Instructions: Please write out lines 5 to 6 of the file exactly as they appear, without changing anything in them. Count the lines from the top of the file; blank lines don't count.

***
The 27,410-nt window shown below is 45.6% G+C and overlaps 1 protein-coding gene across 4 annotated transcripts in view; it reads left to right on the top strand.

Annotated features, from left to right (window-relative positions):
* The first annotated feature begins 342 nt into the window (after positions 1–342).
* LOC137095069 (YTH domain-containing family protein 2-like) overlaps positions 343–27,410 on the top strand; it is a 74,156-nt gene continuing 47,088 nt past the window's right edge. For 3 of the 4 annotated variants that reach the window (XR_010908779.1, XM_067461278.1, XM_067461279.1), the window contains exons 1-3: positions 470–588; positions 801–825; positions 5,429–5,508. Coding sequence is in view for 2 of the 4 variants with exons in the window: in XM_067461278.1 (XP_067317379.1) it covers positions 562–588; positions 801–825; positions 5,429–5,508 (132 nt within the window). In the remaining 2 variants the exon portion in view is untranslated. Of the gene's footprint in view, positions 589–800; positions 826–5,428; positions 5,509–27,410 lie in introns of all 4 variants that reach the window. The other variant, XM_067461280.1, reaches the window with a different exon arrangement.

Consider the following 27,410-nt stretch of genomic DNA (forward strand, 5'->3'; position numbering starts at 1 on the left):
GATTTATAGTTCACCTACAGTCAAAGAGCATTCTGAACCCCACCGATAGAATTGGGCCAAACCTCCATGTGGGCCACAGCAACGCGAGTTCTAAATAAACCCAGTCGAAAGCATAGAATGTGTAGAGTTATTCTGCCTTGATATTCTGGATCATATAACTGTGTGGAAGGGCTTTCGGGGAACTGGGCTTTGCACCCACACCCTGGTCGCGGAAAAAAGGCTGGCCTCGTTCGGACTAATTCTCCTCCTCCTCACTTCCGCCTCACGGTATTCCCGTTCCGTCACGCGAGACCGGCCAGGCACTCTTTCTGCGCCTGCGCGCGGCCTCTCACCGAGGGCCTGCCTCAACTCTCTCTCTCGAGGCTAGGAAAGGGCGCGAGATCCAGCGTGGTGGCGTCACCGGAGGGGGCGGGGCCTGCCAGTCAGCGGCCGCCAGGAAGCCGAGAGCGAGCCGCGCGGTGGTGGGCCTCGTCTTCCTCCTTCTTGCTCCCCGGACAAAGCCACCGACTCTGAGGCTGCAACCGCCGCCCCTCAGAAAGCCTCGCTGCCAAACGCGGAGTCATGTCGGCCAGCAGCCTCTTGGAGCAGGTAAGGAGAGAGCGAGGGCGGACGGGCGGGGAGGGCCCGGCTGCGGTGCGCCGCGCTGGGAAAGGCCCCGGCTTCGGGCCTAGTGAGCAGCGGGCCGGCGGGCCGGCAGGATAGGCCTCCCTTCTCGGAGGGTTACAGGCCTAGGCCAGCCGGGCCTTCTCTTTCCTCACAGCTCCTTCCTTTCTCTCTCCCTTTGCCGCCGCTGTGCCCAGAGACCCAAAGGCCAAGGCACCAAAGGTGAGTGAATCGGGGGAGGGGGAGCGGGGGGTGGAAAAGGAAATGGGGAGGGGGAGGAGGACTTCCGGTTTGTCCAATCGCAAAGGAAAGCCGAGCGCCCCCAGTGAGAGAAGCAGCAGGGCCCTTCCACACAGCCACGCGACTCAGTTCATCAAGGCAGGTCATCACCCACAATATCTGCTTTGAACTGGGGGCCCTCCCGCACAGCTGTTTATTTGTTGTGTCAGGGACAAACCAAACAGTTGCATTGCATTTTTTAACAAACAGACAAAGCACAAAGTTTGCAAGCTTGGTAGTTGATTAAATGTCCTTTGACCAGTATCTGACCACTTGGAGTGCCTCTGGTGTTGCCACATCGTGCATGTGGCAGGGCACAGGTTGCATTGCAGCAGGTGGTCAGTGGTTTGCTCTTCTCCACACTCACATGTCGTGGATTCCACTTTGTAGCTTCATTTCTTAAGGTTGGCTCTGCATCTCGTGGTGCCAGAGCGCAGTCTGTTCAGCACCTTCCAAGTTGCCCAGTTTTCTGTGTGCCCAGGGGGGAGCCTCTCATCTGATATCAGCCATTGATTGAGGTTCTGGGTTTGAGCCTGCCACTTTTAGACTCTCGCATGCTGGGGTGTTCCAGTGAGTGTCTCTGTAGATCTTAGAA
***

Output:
Consider the following 27,410-nt stretch of genomic DNA (forward strand, 5'->3'; position numbering starts at 1 on the left):
GATTTATAGTTCACCTACAGTCAAAGAGCATTCTGAACCCCACCGATAGAATTGGGCCAAACCTCCATGTGGGCCACAGCAACGCGAGTTCTAAATAAACCCAGTCGAAAGCATAGAATGTGTAGAGTTATTCTGCCTTGATATTCTGGATCATATAACTGTGTGGAAGGGCTTTCGGGGAACTGGGCTTTGCACCCACACCCTGGTCGCGGAAAAAAGGCTGGCCTCGTTCGGACTAATTCTCCTCCTCCTCACTTCCGCCTCACGGTATTCCCGTTCCGTCACGCGAGACCGGCCAGGCACTCTTTCTGCGCCTGCGCGCGGCCTCTCACCGAGGGCCTGCCTCAACTCTCTCTCTCGAGGCTAGGAAAGGGCGCGAGATCCAGCGTGGTGGCGTCACCGGAGGGGGCGGGGCCTGCCAGTCAGCGGCCGCCAGGAAGCCGAGAGCGAGCCGCGCGGTGGTGGGCCTCGTCTTCCTCCTTCTTGCTCCCCGGACAAAGCCACCGACTCTGAGGCTGCAACCGCCGCCCCTCAGAAAGCCTCGCTGCCAAACGCGGAGTCATGTCGGCCAGCAGCCTCTTGGAGCAGGTAAGGAGAGAGCGAGGGCGGACGGGCGGGGAGGGCCCGGCTGCGGTGCGCCGCGCTGGGAAAGGCCCCGGCTTCGGGCCTAGTGAGCAGCGGGCCGGCGGGCCGGCAGGATAGGCCTCCCTTCTCGGAGGGTTACAGGCCTAGGCCAGCCGGGCCTTCTCTTTCCTCACAGCTCCTTCCTTTCTCTCTCCCTTTGCCGCCGCTGTGCCCAGAGACCCAAAGGCCAAGGCACCAAAGGTGAGTGAATCGGGGGAGGGGGAGCGGGGGGTGGAAAAGGAAATGGGGAGGGGGAGGAGGACTTCCGGTTTGTCCAATCGCAAAGGAAAGCCGAGCGCCCCCAGTGAGAGAAGCAGCAGGGCCCTTCCACACAGCCACGCGACTCAGTTCATCAAGGCAGGTCATCACCCACAATATCTGCTTTGAACTGGGGGCCCTCCCGCACAGCTGTTTATTTGTTGTGTCAGGGACAAACCAAACAGTTGCATTGCATTTTTTAACAAACAGACAAAGCACAAAGTTTGCAAGCTTGGTAGTTGATTAAATGTCCTTTGACCAGTATCTGACCACTTGGAGTGCCTCTGGTGTTGCCACATCGTGCATGTGGCAGGGCACAGGTTGCATTGCAGCAGGTGGTCAGTGGTTTGCTCTTCTCCACACTCACATGTCGTGGATTCCACTTTGTAGCTTCATTTCTTAAGGTTGGCTCTGCATCTCGTGGTGCCAGAGCGCAGTCTGTTCAGCACCTTCCAAGTTGCCCAGTTTTCTGTGTGCCCAGGGGGGAGCCTCTCATCTGATATCAGCCATTGATTGAGGTTCTGGGTTTGAGCCTGCCACTTTTAGACTCTCGCATGCTGGGGTGTTCCAGTGAGTGTCTCTGTAGATCTTAGAA